The dash and cross-field play of Collingwood were attractions, but their hand-balling was not as sure as usual, and players were out in distance calculations. Improvement, however, came, and the team worked with vim and precision. But the fine efforts were almost negligible in results. Later there was neat yet spirited play by Pannam. Off him Baker obtained the ball, and he passed it to Lee. A splendid drop-kick goal was the result— it was the finest of the match. Lee had an opportunity again soon after, but preferred to pass the ball on, and it was rushed behind.
Clean, high marking by Drummond and Molan was cheered. Collingwood played down the centre, then over to the wing, and G. Coventry, with a flying shot from a difficult angle, obtained the second goal. Fitzroy's turn then came. Sherry passed quickly to forward, Parratt was fouled, and from the free kick Fitzroy's first goal was scored. For a long time the play was uncertain, and without attractive incidents. There was, however, a Fitzroy cheer when Parratt, finding a clear space ahead, ran in and kicked the ball through. It gave his team a two-points lead at quarter time— 2.5 to 2.3.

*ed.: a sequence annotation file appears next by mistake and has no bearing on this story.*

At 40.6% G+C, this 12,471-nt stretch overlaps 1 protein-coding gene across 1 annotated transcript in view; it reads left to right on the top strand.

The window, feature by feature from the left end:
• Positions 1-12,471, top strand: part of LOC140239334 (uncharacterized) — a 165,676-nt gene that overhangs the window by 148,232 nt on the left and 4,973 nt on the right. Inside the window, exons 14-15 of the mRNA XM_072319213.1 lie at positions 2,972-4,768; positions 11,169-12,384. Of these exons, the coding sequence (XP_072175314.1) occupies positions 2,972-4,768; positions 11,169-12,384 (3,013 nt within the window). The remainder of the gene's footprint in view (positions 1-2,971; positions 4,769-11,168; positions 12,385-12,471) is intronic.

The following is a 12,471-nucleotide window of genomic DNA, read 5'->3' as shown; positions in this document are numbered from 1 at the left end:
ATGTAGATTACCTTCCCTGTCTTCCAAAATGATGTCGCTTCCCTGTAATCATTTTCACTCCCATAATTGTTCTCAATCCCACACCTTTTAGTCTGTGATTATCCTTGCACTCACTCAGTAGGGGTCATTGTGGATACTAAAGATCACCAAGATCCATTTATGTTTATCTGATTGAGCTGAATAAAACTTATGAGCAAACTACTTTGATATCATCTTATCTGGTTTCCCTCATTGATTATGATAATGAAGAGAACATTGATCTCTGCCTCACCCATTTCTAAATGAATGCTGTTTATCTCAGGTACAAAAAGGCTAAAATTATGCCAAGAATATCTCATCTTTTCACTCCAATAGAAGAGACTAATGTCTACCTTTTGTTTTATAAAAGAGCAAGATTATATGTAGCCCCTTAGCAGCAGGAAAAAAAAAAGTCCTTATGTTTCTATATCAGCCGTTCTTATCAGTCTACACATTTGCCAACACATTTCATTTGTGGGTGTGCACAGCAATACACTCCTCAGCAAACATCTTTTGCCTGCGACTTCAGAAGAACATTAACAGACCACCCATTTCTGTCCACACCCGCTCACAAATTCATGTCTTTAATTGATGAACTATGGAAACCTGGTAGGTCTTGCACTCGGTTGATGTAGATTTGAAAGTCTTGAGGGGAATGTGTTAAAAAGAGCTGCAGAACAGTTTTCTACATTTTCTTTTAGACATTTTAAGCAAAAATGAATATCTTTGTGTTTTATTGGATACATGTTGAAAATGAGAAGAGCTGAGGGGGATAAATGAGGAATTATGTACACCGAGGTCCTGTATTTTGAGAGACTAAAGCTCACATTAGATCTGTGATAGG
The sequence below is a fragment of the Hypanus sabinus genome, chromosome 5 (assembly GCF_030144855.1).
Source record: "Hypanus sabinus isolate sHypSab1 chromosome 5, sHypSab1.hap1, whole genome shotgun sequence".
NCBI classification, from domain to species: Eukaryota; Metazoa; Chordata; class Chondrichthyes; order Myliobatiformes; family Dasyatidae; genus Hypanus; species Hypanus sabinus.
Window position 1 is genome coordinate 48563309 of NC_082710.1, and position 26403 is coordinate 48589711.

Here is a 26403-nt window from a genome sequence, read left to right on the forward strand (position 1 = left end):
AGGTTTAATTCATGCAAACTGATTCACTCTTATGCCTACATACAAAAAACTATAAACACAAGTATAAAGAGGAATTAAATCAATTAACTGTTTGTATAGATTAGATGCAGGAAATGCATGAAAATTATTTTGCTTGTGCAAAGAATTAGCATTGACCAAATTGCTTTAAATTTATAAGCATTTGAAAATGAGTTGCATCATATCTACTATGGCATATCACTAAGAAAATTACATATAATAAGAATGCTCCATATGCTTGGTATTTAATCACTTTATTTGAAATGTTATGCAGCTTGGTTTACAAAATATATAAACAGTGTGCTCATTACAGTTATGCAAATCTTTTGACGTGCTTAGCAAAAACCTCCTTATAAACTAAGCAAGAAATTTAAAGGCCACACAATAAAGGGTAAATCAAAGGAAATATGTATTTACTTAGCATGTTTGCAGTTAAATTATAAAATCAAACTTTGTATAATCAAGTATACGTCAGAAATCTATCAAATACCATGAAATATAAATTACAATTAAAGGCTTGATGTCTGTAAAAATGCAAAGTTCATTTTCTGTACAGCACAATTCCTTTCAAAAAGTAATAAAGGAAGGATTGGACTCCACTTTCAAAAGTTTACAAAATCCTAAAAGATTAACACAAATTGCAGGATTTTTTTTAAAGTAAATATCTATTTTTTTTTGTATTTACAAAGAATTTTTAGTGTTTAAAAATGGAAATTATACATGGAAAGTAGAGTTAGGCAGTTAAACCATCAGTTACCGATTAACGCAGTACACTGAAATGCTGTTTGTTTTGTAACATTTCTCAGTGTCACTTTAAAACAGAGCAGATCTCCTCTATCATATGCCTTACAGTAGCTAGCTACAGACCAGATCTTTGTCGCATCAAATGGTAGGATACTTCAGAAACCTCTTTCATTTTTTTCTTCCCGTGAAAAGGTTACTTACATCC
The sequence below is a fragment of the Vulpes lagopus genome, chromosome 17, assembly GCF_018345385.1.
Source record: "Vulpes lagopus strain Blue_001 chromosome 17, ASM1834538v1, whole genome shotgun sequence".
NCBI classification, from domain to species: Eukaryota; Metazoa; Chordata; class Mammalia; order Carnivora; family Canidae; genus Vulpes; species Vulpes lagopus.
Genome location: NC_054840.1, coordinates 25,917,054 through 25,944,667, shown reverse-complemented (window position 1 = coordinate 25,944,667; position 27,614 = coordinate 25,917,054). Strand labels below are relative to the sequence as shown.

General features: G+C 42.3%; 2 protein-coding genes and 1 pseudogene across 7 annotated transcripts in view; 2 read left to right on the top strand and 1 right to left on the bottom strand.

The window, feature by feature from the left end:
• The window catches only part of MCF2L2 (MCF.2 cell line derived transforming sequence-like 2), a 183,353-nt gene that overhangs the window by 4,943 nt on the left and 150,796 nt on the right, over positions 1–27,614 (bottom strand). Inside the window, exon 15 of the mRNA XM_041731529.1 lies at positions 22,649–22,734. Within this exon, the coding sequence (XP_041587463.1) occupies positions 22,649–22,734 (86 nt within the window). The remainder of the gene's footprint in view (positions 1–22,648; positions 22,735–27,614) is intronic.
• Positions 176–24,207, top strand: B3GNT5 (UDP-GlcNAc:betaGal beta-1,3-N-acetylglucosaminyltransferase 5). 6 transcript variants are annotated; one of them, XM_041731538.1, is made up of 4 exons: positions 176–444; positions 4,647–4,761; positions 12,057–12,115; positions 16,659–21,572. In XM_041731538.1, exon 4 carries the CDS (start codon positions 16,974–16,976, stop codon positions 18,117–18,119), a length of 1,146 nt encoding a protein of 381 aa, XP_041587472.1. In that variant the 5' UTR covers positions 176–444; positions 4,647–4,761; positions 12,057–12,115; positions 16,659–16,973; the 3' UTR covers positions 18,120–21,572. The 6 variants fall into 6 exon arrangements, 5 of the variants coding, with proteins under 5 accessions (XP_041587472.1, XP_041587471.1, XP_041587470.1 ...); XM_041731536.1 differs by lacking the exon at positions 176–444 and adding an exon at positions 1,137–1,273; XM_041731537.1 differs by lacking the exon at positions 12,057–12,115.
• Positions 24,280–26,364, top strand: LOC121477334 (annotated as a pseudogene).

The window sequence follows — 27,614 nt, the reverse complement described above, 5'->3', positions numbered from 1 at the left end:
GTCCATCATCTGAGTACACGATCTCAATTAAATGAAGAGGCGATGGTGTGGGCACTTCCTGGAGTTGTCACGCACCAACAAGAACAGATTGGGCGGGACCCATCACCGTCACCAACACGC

Much the same football was shown in the second term. Collingwood were still the smarter team early. The big men were coming well into the game. McCracken (right) and Atkinson endeavored to handball Fitzroy out of difficulties, but failed, and Baker, rushing in, scored a goal for Collingwood. Atkinson was at his best when the ball came his end again, and sending play to the wing Parratt took a fine mark. He just failed in an attempt to pass to Freake. Exciting incidents about the posts came more often. Fitzroy had now the more versatile team, and were more successful forward.